About Phuket

sailescapes_phuket_headerPhuket island is located in the tropical zone off the west coast of the southern part of  Thailand in the Andaman Sea and is connected to Phang-nga province by Sarasin Bridge and Thep Krasattri Bridge. It is 862 km. away from Bangkok by road and one hour and 20 minutes by air.




There are only two seasons in a year — the rainy season from May to October and the hot season from November to April. September and October are the wettest months. The best period is from November through February. But whatever the season, there is always a breeze blowing. The average temperatures range between 23°C and 33°C.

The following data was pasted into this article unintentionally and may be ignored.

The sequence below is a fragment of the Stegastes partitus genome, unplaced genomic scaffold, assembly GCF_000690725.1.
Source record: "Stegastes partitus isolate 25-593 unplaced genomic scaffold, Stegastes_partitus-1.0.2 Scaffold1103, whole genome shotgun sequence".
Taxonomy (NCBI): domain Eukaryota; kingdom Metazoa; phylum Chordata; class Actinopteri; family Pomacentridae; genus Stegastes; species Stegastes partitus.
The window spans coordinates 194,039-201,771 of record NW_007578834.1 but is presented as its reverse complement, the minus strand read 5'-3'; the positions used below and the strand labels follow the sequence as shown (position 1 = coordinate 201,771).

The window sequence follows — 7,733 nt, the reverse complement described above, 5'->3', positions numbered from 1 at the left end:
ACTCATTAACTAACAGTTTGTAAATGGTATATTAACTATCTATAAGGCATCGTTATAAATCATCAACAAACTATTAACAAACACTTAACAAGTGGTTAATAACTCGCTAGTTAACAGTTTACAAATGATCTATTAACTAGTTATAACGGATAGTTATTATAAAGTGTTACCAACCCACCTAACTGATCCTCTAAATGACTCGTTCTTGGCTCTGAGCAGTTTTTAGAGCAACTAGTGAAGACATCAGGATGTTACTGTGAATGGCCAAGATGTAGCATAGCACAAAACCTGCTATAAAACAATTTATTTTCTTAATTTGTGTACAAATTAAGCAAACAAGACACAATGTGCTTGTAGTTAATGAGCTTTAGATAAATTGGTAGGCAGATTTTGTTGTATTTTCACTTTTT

Phuket Island was assumed by geologists to be once part of the mainland in the form of a cape sticking out into the Andaman Sea but millions of years later the cape was gradually eroded by natural forces and finally detached from the main land. The cape was mentioned in a book written around the year 157 by Claudius Ptolemy, a famous Greek philosopher, that to travel to Malay Peninsula by ship, the travellers had to pass a cape known among them as Junk Ceylon. It was located between latitudes 6 N and 8 N which is the present site of Phuket Island. Junk Ceylon was at that time visited by merchants of several nations including India, Persia, and Arabia because the island offered a bay that protected its harbour from the wind and monsoon, making it a good stopover. Moreover, it had plenty of tin ore deposits that fetched high prices at that time because the mineral was much wanted by some foreign countries. Though the tin mining industry has played a specially important role in the economic development of the island province, it has declined especially after 1985 when the price of tin fell by half. The decline has also been due to the gradual decrease in the deposits after centuries of exploitation. So, Phuket had to look for a new industry on which to base its future economic development. Fortunately, its natural beauty was soon discovered and there was a boom of tourism in 1980’s, which has lasted up to the 21st century.